How do we get more women into games?

Games artist Hannah Crosby thinks that turning women on to game development is in the games themselves, but not where the industry thinks. Illustrations by Kate Lomax.

It will come as little surprise, particularly to women who play games, that the video game development industry is one in which men massively outnumber women. A 2005 International Games Developers Association (IGDA) survey put the proportion of those in the games industry that are female at under 12%.

In plain language, women don’t see themselves represented in video games, and consequently they don’t consider games development an attractive career.

I was recently asked to participate in a series of panel talks on this subject. It was presumed that being a young woman working in games, I would have some relevant insights. The questions raised during the talks led to me think more about this problem. I discussed the dilemma with a friend, who asked what I meant by women in games – women working in the industry or female protagonists in the games themselves? It struck me that perhaps the answer was in the question: Why are there so few women in video games? Because there are so few women in video games.

In plain language, women don’t see themselves represented in video games, and consequently they don’t consider games development an attractive career. A problem like this would be cyclic: the lack of female representation in games would lead to further lack of female representation over and over again.

Games for ‘girls’

While games for women are not being made, games for stereotyped, idealised little girls are – known as ‘girls’ games’. These include Barbie Horse Adventures, for the eight-year-old who arent getting a real pony. The website Girls go games contains a typical spread of casual downloadable girls’ games with names like Nail studio, My new room and My dream cake, perpetuating the stereotype that all females are interested in appearance, shopping and cooking. And horses.

With games development studios being staffed almost exclusively by men, making games for women becomes a case of men trying to figure out ‘what women want’ – a process that has been characterised by failure in practically every industry that’s tried it. The fault lies not in the game developers’ intentions, but in grouping ‘women’ as a target audience, rather than acknowledging that women are diverse and as such, would enjoy a diverse range of experiences in a multitude of genres.

Male gamers are understood to come in many shades and varieties Why then, do we misfire and decide that ‘women’ are a single target audience who will all enjoy a similar game?

Male gamers are understood to come in many shades and varieties, each desiring a different gaming experience. The first person shooter gamer would often not enjoy the repetitive mining activities of the massive-multiplayer role-playing addict, who would likewise quickly get frustrated at the lack of avatar customisation offered by the average action-adventure game.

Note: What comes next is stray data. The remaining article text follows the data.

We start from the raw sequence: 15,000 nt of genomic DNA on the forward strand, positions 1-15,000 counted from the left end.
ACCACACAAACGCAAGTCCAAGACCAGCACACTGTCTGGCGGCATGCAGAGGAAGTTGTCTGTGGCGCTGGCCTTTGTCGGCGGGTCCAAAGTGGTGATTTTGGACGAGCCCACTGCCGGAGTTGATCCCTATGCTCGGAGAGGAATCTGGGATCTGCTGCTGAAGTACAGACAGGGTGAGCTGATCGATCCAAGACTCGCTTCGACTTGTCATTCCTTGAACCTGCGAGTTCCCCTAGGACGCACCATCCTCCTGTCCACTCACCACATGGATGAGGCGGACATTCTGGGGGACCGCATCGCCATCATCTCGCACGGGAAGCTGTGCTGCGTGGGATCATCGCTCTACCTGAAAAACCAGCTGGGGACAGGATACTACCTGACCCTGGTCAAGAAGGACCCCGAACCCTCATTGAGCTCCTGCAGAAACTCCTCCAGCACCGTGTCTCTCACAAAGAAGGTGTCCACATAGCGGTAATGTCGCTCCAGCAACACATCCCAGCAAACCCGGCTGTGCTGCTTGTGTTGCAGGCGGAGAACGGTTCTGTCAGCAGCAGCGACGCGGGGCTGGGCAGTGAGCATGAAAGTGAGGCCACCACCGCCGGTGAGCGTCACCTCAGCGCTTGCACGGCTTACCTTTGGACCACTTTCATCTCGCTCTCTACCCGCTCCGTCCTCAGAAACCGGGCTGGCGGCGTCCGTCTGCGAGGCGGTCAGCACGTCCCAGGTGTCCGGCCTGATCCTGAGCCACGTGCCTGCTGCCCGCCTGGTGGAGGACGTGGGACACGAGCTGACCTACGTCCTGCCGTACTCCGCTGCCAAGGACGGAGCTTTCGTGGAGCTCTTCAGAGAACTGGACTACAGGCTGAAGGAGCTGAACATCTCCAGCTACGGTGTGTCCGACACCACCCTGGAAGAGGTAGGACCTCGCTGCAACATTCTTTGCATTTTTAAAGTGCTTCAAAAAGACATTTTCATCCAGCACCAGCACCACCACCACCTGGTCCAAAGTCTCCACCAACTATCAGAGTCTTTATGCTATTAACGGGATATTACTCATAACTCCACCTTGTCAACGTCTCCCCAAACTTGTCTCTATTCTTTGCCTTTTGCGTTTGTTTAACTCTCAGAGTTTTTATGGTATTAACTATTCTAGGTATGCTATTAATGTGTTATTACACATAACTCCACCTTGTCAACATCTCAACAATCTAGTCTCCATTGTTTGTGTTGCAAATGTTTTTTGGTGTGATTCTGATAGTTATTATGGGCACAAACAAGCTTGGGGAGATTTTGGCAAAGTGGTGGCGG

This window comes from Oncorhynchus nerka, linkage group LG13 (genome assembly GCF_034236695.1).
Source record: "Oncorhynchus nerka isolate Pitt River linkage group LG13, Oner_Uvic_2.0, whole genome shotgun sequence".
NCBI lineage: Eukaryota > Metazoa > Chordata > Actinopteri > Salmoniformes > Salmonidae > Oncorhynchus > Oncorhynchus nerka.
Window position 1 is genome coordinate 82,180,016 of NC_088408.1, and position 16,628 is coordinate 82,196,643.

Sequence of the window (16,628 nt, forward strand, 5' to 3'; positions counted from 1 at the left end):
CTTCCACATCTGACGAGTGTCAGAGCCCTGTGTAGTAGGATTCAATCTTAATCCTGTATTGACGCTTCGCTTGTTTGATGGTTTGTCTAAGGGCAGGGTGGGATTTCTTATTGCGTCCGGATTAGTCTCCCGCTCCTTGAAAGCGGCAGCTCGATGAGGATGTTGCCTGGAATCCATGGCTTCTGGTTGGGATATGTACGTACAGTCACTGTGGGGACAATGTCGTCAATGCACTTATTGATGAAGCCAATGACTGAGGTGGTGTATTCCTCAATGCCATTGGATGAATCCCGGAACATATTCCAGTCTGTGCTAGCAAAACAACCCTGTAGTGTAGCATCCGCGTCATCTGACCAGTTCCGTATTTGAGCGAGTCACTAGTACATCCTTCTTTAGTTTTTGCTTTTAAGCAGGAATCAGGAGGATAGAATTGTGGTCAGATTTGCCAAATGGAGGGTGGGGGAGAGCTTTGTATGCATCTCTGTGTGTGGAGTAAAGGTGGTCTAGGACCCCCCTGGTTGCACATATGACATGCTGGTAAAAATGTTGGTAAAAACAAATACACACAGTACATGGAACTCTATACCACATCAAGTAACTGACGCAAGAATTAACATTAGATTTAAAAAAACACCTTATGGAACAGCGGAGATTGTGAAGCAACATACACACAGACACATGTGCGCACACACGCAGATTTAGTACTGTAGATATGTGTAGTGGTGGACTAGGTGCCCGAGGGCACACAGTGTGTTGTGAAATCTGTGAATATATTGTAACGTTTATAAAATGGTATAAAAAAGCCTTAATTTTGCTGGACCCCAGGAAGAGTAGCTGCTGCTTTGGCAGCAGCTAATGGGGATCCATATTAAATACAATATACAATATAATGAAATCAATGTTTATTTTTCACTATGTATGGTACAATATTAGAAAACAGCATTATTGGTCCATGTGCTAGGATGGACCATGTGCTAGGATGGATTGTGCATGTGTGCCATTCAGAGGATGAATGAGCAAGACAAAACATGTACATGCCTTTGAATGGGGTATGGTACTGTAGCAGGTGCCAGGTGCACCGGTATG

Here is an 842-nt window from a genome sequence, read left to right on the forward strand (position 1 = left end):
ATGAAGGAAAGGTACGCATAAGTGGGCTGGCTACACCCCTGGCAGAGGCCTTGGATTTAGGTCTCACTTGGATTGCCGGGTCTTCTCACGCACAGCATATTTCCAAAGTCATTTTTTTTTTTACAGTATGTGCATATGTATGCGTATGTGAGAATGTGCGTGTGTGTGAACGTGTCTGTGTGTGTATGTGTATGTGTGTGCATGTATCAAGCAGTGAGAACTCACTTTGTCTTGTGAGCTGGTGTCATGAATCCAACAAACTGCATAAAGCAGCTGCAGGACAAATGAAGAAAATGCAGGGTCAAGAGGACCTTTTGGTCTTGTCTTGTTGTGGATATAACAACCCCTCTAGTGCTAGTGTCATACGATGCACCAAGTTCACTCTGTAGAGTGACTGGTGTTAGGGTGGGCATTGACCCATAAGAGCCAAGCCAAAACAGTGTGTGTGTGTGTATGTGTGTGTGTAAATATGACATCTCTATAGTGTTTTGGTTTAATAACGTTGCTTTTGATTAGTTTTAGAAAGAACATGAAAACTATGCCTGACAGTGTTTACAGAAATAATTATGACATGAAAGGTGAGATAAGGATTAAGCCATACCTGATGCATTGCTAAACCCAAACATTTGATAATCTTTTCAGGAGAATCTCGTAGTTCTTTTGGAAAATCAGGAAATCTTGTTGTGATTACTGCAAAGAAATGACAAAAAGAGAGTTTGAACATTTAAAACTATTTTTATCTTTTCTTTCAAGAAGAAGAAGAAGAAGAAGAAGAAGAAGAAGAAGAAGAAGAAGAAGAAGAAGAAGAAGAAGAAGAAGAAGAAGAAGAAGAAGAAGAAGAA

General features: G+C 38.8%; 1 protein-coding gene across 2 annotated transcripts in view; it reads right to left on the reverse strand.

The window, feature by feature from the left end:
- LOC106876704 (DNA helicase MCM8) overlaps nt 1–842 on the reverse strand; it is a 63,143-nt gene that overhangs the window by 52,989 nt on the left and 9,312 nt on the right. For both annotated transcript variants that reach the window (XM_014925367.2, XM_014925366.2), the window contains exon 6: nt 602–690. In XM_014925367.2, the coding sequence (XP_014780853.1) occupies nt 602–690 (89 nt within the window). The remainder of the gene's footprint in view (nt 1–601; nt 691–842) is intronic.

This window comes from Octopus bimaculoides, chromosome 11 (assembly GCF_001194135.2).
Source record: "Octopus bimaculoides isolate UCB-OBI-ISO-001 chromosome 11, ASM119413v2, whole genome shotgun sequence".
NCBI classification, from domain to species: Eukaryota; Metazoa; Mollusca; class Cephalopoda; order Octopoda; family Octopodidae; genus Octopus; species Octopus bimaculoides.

We make games for car enthusiasts and games for fantasy fans, tactical manoeuvring simulators and zombie action shooters. Why then, with this experience of the diversity of gamers do we misfire and decide that ‘women’ are a single target audience who
will all enjoy a similar game?

The truth is that women enjoy just the same range of games as men. Despite the lack of games aimed specifically at women, 40% of the gaming market is female. It may be the lack of representation of women in the games themselves that means that those women who rabidly enjoy games are wary of taking part in designing an experience clearly aimed at a male audience. We are trespassers in a foreign country; the clear sense of women having not been part of designing the games we play does nothing to encourage us into the career.

We are trespassers in a foreign country; the clear sense of women having not been part of designing the games we play does nothing to encourage us into the career.

Cardboard cut-out female protagonists

Women see so little of themselves in video games. Seeing the shell of a woman put on a character is not the same as seeing a woman, so merely changing the protagonist to a woman, as several games companies have tried, is not enough. If that were all we needed to relate to a character how could we sympathise with so many of the male heroes in the vast array of video games that women play? A woman is far more than long hair, breasts and a feminine face. Perhaps women cannot identify with these shell-like female characters in video games because they don’t represent our desires, our struggles and weaknesses.

‘Female’ characters are also frequently hobbled in their ability to wreak havoc on the enemies in game. Games featuring a female protagonist killing other humans are usually far less gory and bloodsplattered, perhaps because many men struggle to believe that many women enjoy that kind of visceral experience. The idea that a woman might find tearing the head off an enemy and shoving a grenade in their neck cavity may not be one that some men want to entertain. This phenomenon may also have its origins in ‘market research’: asking women what they want, but by virtue of the usual focus group situation, receiving disingenuous, socially acceptable answers such as, ‘I don’t like gore and violence’.

Games that skirt the usual stereotypes

Hannah recommends: ‘For all the bad publicity Lara Croft gets, the first Tomb Raider game is a good example of a kick-ass action game with a well-rounded female protagonist. She wasn’t hindered by an obsession with sparkly pink shoes or saving fluffy animals. She showed that a woman who is athletic, violent and intelligent can also be sexy.

These days, the Lara myth is more impressive than the game itself, which is dated in both graphics and gameplay. Today, the type of game I think would appeal to the largest non-hardcore female audience would be action-platformer games aimed at boys aged 7–12. Mostly these feature genderless, non-sexualised characters, allow you to shoot, kill and blow things up, and use problem-solving and dexterity. Ratchet & Clank, Banjo Kazooie and Jak and Daxter are all games which follow this formula, and are very popular with female casual gamers.